Students submitting their data should review the section "preparing your data for submission" which outline documentation and metadata, format and copyright information.

All data should be submitted as a compressed file in the supplemental filed on their ETD submission in Digital Commons. The compressed file should include:

  1. Dataset (s)
  2. A completed Readme_[LastName].txt.

Review the criteria below to determine if your data is appropriate and ready for submission.

 

Is your data right for submission?

  • Is this data related to your Thesis or Dissertation?
  • Is this data your original data?
  • Can this data be made publicly accessible through the IR?

Data Documentation:

  • Do you have documentation for your data? If not, use the Readme_[LastName].txt to create appropriate metadata and documentation.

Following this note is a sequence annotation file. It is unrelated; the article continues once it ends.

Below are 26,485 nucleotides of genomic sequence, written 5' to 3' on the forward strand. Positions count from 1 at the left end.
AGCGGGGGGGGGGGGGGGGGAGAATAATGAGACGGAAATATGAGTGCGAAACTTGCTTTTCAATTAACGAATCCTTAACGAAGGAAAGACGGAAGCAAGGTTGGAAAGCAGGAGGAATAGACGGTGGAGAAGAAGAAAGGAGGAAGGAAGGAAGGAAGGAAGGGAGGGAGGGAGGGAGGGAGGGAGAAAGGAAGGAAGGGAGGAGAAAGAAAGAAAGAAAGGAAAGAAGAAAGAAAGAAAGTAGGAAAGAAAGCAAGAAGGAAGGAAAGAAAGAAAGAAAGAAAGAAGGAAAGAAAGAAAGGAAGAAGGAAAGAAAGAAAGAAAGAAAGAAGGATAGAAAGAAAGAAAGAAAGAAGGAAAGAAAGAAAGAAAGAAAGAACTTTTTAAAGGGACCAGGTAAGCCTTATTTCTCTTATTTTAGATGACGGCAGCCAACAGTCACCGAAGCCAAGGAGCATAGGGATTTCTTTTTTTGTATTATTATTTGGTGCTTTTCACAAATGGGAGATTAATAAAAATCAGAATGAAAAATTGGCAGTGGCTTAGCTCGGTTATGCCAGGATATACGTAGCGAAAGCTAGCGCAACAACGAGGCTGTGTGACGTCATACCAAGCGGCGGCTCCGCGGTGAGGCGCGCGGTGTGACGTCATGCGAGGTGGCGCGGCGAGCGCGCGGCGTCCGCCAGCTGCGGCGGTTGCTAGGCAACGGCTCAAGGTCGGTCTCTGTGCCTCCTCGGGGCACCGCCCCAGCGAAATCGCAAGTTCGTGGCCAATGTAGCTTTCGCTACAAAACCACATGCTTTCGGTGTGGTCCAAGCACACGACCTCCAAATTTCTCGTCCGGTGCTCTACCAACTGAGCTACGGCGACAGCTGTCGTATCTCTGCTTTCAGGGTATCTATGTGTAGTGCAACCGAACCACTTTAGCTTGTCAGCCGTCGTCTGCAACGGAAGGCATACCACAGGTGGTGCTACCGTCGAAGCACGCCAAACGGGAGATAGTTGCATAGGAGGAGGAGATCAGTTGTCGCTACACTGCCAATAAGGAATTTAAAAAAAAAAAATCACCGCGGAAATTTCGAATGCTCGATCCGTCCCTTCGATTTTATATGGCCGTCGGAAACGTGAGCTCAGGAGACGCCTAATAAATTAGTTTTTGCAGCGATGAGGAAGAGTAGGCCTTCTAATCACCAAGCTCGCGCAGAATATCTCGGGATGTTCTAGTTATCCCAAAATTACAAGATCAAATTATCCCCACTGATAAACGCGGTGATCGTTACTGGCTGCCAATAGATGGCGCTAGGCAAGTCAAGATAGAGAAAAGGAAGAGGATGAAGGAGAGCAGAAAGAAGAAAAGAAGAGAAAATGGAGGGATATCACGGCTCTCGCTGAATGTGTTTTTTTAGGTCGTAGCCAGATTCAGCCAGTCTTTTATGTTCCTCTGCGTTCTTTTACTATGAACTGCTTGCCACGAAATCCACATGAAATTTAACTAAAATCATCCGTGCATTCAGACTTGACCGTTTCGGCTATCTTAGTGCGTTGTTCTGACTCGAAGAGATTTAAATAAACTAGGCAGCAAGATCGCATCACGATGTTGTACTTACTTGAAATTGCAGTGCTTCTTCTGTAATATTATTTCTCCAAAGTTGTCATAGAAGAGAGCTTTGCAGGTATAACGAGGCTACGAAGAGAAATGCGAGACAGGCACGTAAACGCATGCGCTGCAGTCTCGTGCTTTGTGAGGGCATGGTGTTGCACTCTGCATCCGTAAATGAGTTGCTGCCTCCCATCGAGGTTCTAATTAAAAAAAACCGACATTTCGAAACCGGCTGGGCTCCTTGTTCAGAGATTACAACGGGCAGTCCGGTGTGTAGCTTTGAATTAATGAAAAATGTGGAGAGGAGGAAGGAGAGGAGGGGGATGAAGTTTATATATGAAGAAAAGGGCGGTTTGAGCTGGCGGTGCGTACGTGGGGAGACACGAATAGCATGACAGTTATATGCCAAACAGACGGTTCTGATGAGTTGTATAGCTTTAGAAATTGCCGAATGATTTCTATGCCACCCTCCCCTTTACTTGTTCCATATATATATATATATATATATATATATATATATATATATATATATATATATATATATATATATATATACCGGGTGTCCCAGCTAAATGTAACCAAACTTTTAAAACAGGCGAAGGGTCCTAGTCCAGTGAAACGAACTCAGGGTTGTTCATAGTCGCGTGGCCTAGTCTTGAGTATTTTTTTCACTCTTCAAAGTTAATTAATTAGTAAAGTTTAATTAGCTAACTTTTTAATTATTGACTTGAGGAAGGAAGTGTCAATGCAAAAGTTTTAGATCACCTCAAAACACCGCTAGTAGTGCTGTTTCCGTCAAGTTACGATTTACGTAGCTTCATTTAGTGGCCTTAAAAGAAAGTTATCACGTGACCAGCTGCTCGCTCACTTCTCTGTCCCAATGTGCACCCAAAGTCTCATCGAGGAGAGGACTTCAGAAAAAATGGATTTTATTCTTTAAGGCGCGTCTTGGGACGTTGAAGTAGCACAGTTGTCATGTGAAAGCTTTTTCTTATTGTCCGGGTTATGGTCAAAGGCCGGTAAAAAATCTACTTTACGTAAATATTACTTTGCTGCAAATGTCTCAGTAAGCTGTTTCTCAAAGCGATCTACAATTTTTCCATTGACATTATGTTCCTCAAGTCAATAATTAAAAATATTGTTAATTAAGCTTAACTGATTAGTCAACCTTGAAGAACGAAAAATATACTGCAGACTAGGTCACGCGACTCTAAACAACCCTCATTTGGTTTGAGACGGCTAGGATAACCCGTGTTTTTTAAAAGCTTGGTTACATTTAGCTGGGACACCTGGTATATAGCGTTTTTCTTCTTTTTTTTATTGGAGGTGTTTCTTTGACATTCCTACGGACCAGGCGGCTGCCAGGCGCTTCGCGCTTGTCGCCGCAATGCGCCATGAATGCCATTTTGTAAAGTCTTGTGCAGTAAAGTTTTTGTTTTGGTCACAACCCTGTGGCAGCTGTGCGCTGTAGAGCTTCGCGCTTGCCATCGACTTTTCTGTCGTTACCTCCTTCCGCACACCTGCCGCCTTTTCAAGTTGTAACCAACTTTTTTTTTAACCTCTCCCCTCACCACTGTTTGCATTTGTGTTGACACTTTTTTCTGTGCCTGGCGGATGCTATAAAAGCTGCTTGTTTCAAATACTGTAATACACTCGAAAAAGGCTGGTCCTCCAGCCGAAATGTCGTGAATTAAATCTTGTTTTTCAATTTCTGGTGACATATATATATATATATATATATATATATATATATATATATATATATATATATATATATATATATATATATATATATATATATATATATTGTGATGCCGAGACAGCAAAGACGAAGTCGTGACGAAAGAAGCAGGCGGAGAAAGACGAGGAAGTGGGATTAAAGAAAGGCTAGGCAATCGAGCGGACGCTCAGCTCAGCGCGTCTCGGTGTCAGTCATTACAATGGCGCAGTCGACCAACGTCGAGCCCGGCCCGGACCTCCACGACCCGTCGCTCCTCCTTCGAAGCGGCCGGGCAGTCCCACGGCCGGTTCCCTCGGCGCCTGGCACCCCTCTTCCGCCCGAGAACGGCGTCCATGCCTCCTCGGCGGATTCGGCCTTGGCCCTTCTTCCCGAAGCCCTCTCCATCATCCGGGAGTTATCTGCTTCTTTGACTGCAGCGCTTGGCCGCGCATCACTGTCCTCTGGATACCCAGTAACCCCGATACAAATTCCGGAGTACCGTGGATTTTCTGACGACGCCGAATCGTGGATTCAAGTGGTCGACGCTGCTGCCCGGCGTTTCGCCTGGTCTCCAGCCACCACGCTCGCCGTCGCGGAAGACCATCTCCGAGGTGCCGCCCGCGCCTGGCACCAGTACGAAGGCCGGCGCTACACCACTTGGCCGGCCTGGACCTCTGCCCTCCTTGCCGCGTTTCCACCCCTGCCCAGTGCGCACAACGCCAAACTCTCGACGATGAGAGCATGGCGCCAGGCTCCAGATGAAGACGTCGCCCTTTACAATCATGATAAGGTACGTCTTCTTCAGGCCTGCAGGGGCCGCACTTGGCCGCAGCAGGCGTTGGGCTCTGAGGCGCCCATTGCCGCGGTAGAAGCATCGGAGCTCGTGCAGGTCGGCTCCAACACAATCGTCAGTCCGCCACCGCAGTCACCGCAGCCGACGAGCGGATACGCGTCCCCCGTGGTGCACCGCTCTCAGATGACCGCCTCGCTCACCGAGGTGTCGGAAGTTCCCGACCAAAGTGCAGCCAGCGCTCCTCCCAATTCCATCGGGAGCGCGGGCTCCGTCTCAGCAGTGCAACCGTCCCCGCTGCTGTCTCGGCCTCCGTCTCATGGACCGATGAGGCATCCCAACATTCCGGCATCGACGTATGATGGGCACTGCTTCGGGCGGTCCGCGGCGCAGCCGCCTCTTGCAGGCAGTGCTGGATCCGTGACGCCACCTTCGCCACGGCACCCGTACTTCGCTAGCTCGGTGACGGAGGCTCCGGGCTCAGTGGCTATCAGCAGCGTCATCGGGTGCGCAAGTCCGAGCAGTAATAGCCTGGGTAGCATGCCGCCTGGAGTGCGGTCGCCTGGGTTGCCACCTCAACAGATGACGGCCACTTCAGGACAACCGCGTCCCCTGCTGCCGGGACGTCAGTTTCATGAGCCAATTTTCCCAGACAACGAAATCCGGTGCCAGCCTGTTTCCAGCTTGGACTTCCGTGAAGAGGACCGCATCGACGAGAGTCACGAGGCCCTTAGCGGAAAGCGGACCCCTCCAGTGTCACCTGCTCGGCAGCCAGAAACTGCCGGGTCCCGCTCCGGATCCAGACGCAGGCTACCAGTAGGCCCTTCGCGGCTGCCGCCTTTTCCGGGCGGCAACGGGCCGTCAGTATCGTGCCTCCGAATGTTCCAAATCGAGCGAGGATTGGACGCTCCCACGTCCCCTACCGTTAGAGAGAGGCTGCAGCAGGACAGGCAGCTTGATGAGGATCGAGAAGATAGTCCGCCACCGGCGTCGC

• Is your data file naming convention clear and consistent to an outside user. Is your data grouped into datasets that make sense?

Sharing and Permissions:

  • Have all collaborators, advisors, or other interested parties agreed to sharing the data publicly through the IR?
  • Is the data anonymized to protect any personally identifiable information?

 

You can submit your ETD alongside your ETD in Digital Commons.

1. Follow the submission instructions for your ETD.

2. Before pressing the "Submit" Button, Check the box under "Additional Files"

 

3. Upload your compressed file. The compressed file should include the Readme.txt along with your data. The compressed file's name will be the title that appears. Be sure that the "show" box is unchecked. Select "Continue" to complete your submission.